Aggressive Dogs and Territorial Aggression

smdAggressive Dogs and Territorial Aggression

People who exercise or work outdoors have a better chance of coming across an aggressive dog due to territorial aggression than those who do not.

People do not always easily recognize the dog’s territory. Territory for a dog is a smaller area inside its home range. The dog actively defends this area from strangers. An olfactory fence or border defines this area. It is where the dog’s core activities take place. The dog will spend around 60% or more of its time there. Territories differ for each dog. Dogs connect territories to activities in some instances. A territorial dog may have a defined territory for eating. The dog may also have a defined territory for sleeping and other activities.

Territorial aggression happens when the dog is guarding its territory or belongings. Such aggression happens when a dog believes you are invading its territory. It can also occur when a person is too close to the dog’s belongings. The dog is protecting its resources from a threat. You may have an aggressive dog to deal with once you have crossed into a guarding dog’s territory.

One warning sign of this aggressive behavior is barking. The dog’s barking pattern and tone typically change as a person moves closer and into the dog’s territory. It starts out as high-pitched, rapid barking like a warning. Barking changes to a lower pitched sound (threat) as the stranger crosses over the boundary. Growling and attacking may occur as a person moves too far into the dog’s territory.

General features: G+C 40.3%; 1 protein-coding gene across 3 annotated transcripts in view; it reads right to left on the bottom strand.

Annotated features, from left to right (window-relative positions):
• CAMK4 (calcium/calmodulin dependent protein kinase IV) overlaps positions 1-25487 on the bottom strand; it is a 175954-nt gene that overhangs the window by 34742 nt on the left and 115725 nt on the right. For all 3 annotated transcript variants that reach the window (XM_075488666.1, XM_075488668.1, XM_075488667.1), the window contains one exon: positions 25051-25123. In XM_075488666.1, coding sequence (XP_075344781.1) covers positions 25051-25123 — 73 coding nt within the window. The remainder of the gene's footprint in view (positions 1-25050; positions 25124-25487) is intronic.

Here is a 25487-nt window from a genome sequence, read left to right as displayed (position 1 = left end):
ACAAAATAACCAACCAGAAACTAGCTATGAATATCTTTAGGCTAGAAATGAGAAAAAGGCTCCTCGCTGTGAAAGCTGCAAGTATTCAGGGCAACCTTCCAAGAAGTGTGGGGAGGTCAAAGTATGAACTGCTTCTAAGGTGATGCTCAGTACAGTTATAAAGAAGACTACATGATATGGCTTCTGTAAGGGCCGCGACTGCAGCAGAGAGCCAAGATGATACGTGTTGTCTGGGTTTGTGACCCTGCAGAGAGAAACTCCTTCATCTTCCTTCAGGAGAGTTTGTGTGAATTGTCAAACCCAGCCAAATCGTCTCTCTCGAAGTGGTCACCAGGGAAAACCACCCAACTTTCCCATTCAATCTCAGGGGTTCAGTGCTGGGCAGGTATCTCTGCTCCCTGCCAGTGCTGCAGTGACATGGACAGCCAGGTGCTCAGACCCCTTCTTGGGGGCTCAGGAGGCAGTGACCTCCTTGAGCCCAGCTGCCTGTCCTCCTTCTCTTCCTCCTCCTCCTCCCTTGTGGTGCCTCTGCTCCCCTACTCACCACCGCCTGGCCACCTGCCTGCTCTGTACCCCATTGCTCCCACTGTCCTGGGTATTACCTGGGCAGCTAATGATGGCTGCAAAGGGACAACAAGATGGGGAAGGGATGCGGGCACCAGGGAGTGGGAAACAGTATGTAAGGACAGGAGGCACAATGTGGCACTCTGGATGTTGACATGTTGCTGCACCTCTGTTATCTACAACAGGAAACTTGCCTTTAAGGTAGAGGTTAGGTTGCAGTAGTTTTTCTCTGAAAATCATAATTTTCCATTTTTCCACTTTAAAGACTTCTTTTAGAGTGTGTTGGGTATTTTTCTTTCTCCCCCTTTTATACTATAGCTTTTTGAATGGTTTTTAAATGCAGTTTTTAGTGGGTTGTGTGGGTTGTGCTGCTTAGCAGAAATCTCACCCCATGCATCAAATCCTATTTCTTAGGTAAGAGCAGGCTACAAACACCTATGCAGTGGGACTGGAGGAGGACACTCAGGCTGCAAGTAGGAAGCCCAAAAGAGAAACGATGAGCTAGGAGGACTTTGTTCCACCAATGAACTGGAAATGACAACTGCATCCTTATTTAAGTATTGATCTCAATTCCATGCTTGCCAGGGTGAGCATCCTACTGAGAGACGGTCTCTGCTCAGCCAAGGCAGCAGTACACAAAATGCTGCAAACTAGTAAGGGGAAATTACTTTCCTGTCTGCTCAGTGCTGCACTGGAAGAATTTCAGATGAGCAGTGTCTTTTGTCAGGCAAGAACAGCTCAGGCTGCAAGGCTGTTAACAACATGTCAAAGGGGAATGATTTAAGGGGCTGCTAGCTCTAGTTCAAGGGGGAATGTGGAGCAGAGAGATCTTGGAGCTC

Visual warning signs for this type of aggressive dog behavior may include:

• Direct Stare
• Rigid Body
• Lowered Head
• Ears Forward
• Eyes Wide Open
• Lunging Forward in Short Jumps

Most dogs in conflict situations offer these first signals in an attempt to avoid a potential physical exchange. The dog would rather avoid conflict. In the end, it is not beneficial to the dog to get in a fight. It is a pointless expense of energy. If the dog has to defend its territory physically injury is a possibility. Physical conflict is not biologically advantageous.

It is helpful if you look at it from the dog’s evolutionary position. Considering the dog’s survival instinct is also useful. The dog instinctively knows that resources like food and home territory are limited. Energy and health are also limited resources worth protecting. The dog must spend his resources wisely. The dog instinctively wants to pass on its genetic material. This is less likely to happen if the dog does not use its resources wisely than if it did.

Energy and health are a resource well worth protecting. The dog offers the aggressive behaviors in an attempt to remove the threat without physical conflict. It is more helpful to the dog from a survival standpoint to avoid an exchange while still guarding its resources. In this day and age we forget that there was a time when dogs or rather wolves had to fend for themselves.

You have a few choices for dog repellents in these situations. We believe that sending a loud signal, indicating power, is helpful in warning off the aggressive dog. A repulsive and annoying signal is also useful. It helps to convince the dog that you are not worth the effort or irritation especially since you are already leaving its territory. The Sound Defense K9 Warning Device is a hand-held dog deterrent device that offers a signal that has been designed to help keep aggressive dogs at a safe distance.



Can a Dog Attack be Avoided?

Why do some dogs chase?

Back to main topic: Aggressive Dog Breeds